Several fast to intermediate growing acid-fast, scrotochromogenic bacteria were isolated from Sarracenia purpurea pitcher waters in Minnesota sphagnum peat bogs. The isolates were identified by a polyphasic approach using morphological, biochemical, and bioinformatic techniques. Phylogenetic studies indicate the strains are located in the Mycobacterium genus with no obvious relation to any characterized type strains of mycobacteria. Two distinct clades emerged among the pitcher plant isolates, therefore two type strains (DL734 and DL739) were designated to represent the two clades. Phenotypic characterization revealed neither strain is similar to known genus type strains in collective properties of growth, pigmentation, or enzyme synthesis. Fatty acid methyl ester (FAME) profiles were unique for each type strain. The two isolates showed the unique ability to survive temperatures as low as 8°C. DL734 appeared to enter a viable but non-culturable state while DL739 appeared to be psychrotolerant. This could indicate that mycobacteria are more plastic in their ability to withstand different abiotic factors than previously recognized. The names Mycobacterium purpureae sp. nov. and Mycobacterium helvus sp. nov. are proposed for type strains DL734 (=JSM 30395 =NCCB 100519T) and DL739 (=JSM 30396=NCCB 100520T), respectively.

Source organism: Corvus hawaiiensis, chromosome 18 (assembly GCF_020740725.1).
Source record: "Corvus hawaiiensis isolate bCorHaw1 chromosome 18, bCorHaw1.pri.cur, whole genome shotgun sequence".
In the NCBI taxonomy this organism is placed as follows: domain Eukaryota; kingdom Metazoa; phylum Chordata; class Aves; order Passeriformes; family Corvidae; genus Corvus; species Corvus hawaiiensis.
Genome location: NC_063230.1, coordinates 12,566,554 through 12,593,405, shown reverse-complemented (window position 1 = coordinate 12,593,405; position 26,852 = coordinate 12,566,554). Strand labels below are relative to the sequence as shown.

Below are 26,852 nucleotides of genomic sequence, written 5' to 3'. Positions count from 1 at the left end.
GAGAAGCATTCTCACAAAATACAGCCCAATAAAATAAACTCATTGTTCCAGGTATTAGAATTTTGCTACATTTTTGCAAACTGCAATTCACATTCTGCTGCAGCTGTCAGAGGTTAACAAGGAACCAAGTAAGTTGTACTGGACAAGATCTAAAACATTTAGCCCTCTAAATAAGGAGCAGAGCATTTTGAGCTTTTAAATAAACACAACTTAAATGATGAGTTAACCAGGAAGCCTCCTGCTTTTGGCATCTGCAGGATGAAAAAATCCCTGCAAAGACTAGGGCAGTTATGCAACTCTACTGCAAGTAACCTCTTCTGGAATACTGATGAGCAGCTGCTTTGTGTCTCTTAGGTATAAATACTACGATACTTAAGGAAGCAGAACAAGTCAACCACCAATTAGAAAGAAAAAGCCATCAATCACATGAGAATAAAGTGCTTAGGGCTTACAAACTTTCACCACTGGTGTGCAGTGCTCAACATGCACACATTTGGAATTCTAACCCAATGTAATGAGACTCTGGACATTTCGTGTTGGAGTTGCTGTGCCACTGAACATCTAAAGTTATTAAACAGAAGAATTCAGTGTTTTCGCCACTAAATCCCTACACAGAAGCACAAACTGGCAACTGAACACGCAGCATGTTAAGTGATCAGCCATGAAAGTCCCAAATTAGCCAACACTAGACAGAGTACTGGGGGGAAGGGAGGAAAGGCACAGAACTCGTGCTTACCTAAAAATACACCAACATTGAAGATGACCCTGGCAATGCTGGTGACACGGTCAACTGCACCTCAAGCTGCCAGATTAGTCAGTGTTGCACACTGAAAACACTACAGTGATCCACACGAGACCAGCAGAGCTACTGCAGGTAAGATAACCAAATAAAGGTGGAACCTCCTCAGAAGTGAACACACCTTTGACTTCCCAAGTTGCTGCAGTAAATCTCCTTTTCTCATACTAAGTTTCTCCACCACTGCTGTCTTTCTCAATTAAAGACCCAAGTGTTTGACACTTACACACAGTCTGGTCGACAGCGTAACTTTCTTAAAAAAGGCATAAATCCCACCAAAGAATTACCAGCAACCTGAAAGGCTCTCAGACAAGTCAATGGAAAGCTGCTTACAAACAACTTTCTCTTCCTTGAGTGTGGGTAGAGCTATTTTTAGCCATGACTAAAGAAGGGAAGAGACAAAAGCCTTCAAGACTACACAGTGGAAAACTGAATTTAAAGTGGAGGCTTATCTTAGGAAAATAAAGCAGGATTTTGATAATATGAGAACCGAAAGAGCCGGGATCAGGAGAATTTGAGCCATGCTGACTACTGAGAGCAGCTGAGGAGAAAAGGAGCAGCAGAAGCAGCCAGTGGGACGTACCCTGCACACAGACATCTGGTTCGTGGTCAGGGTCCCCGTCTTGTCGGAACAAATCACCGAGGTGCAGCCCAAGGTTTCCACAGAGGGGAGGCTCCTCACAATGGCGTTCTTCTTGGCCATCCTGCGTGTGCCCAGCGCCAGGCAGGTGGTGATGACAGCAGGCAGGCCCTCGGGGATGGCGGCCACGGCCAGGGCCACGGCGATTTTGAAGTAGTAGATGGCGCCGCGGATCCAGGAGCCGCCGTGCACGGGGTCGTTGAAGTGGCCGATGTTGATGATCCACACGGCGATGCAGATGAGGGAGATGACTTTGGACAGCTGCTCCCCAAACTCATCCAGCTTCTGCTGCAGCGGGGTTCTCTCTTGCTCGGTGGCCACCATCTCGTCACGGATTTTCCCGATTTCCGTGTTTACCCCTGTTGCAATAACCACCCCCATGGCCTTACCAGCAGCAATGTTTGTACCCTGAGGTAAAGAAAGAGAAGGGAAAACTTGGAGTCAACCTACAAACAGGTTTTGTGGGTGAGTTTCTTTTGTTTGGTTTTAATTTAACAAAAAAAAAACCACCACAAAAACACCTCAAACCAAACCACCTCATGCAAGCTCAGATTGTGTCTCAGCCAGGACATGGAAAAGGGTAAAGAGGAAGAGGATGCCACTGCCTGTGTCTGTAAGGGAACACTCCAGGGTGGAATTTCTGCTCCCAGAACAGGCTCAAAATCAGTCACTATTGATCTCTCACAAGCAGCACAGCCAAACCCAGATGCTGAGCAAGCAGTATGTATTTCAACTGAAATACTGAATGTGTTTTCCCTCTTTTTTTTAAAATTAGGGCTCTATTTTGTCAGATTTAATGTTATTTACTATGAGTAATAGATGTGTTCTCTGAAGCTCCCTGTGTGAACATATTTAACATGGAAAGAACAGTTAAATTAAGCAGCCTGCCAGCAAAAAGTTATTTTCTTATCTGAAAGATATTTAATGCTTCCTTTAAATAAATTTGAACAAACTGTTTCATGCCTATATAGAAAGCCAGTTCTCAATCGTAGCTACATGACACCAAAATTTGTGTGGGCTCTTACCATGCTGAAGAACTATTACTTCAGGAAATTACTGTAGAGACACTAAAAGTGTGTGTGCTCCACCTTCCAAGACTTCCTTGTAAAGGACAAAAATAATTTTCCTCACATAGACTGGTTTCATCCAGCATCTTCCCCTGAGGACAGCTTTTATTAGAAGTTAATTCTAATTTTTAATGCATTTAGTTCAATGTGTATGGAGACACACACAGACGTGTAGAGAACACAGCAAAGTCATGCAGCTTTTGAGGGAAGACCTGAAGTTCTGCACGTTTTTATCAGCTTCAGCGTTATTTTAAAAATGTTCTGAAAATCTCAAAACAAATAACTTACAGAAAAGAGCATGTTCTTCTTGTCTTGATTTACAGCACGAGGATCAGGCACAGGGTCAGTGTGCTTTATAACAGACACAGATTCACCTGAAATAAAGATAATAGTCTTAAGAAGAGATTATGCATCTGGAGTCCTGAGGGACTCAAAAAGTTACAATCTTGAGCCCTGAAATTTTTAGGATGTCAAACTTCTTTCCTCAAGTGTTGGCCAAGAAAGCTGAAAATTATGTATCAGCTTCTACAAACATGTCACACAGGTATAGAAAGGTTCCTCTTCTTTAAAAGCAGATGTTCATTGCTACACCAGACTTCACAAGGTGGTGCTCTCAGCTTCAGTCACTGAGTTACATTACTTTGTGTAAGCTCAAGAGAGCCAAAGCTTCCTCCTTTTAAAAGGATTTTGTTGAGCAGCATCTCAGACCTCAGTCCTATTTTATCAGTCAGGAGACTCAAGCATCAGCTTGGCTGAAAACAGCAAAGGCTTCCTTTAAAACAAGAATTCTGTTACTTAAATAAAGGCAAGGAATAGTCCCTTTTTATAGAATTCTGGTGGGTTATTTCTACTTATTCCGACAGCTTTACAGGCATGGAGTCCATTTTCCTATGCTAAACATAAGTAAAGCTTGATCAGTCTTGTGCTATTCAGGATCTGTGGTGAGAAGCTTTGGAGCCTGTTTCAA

University of Minnesota Master of Science thesis. March 2015. Major: Integrated Biosciences. Advisor: John L. Dahl, Ph.D. 1 computer file (PDF); vii, 89 pages, appendices A-C.
Tran, Minh Phuong Thi.
Isolation and characterization of novel mycobacteria species from Sarracenia purpurea.
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